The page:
RENEE MONTAGNE, host:

The virus responsible for the historic flu pandemic of 1918 probably didn't kill tens of millions of people around the world all by itself. Turns out in most cases it took a second infection, a bacterial infection, to deal the fatal blow. The finding adds to the body of knowledge about one of the most catastrophic health events ever. It also has implications for getting ready for the next pandemic. NPR's Joanne Silberner has more.

JOANNE SILBERNER: Researchers from the National Institute of Allergy and Infectious Diseases studied preserved lung tissue collected from 58 soldiers who died of the flu in 1918 and 1919. And they looked at what doctors back then had to say about what was killing their patients. Both led to the same conclusion.

Dr. ANTHONY FAUCI (National Institute of Allergy and Infectious Diseases): Those data strongly pointed to the fact that these people died of pneumonia - a bacterial pneumonia.

SILBERNER: Not a pneumonia caused by the flu virus, says Anthony Fauci, one of the researchers.

Dr. FAUCI: There's no doubt that the virus caused damage of the lung tissue, which likely set the person up to be much more highly susceptible to the overwhelming effect of the bacterial pneumonia.

SILBERNER: The researchers report in the current online version of the Journal of Infectious Diseases that all the preserved tissue showed changes that happen when a lung is infected by bacteria. For example, inflamed cells gathered around some of the tubes that carry air in and out of the lungs. And they found that in the 8,400 autopsy reports made at the time, doctors knew that they were dealing with something more than just the influenza virus.

Dr. FAUCI: They saw bacteria in the autopsy tissue. They cultured it. They had antibodies that identify them.

SILBERNER: That understanding of the pandemic came to be unappreciated and was lost over time. Fauci's colleague, David Morens, rediscovered the astuteness of those doctors when he pored through the initial medical reports. One French physician said it this way in 1918: The flu condemns a person, but a secondary infection is what actually kills.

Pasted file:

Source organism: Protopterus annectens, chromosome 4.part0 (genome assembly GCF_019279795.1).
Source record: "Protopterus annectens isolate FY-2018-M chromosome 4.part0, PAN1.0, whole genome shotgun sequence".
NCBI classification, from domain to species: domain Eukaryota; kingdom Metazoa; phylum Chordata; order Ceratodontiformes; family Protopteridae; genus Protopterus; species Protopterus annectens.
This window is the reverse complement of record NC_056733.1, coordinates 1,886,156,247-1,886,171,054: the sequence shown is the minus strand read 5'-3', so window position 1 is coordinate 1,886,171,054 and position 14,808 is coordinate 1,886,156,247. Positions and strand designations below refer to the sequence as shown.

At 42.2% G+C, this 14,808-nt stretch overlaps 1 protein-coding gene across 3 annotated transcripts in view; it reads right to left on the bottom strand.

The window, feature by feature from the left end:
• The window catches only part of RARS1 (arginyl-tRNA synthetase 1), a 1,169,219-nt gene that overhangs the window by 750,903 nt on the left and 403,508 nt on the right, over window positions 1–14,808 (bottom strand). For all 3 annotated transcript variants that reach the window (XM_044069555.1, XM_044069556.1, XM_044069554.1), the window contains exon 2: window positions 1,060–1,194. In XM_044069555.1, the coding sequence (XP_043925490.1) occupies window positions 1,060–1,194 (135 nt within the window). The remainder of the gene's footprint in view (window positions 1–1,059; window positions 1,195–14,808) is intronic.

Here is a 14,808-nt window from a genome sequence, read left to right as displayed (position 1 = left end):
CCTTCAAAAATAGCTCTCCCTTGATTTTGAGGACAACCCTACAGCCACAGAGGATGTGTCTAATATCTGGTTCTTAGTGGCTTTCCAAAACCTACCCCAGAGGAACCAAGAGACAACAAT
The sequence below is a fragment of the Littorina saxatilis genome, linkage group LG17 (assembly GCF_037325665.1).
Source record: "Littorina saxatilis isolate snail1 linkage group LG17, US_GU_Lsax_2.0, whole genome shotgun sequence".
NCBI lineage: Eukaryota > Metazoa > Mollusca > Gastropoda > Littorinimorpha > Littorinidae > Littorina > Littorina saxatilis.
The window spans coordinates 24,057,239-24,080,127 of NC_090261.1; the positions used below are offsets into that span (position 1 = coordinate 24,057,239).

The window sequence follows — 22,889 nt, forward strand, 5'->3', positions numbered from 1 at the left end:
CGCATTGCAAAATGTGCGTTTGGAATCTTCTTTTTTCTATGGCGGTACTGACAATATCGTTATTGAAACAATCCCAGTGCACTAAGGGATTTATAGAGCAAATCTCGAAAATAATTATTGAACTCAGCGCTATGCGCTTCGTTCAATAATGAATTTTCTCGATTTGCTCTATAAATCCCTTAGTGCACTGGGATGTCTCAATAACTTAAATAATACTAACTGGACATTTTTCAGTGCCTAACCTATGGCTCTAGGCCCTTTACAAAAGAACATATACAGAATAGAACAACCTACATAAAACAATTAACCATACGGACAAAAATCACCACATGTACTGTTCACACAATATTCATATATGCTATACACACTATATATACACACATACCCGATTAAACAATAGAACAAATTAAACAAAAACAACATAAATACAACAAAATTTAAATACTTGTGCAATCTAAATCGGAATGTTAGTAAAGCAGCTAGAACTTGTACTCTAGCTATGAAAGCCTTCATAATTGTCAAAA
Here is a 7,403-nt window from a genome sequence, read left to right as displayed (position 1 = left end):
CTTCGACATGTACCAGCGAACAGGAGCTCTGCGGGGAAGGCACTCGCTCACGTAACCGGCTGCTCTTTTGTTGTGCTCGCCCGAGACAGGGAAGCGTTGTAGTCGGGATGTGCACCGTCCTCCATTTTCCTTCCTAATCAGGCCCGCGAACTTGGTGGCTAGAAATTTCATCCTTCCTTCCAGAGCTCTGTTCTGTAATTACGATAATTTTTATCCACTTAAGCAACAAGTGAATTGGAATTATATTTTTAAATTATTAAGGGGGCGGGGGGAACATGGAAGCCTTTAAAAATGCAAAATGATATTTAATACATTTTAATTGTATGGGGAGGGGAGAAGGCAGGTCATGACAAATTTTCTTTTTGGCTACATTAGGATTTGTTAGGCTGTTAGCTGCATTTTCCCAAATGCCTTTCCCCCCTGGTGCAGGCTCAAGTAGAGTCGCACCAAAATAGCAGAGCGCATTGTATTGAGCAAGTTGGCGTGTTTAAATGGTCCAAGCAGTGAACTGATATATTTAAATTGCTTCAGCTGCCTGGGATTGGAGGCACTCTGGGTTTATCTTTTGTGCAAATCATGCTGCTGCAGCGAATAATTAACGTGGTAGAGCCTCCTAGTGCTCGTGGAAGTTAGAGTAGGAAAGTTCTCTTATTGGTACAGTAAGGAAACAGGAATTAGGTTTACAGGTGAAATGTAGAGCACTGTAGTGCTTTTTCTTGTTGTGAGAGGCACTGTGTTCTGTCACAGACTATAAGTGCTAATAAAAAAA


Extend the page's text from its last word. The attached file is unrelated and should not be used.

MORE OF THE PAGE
Dr. Fauci said there was nothing doctors back then could do about it.

Dr. FAUCI: If we had the antibiotics then that we have now we could've saved a lot of people, particularly the younger people who were otherwise healthy.

SILBERNER: And in fact, flu pandemics in 1957 and 1968 didn't kill nearly so many people. The bacterial connection is an important one, says James McCullers, an infectious diseases expert at St. Jude Children's Research Hospital.

Dr. JAMES MCCULLERS (St. Jude Children's Research Hospital): I think really the biggest thing they're doing is just reminding us of something that we had forgotten that is very important in the context of current pandemic planning, which is that bacteria are the biggest problem we may have to deal with.

SILBERNER: Emergency planners focusing on being ready for the next pandemic have been working on developing a vaccine against whatever new virus comes along and being ready with stockpiles of the few flu drugs that are available.

Fauci, who's involved with the government effort, says one of the reasons for digging up the old case reports and doing the tissue studies is to bring bacteria into the mix in case of a repeat of 1918-style epidemic. He says the government has stockpiles of many antibacterial drugs, but they could use more. And he says there needs to be a greater effort to vaccinate people, especially older people, against bacterial pneumonia as well as the flu.

Joanne Silberner, NPR News.

Copyright © 2008 NPR. All rights reserved. Visit our website terms of use and permissions pages at www.npr.org for further information.

NPR transcripts are created on a rush deadline by a contractor for NPR, and accuracy and availability may vary. This text may not be in its final form and may be updated or revised in the future. Please be aware that the authoritative record of NPR’s programming is the audio.

Comments

 

Please keep your community civil. All comments must follow the NPR.org Community rules and terms of use, and will be moderated prior to posting. NPR reserves the right to use the comments we receive, in whole or in part, and to use the commenter's name and location, in any medium. See also the Terms of Use, Privacy Policy and Community FAQ.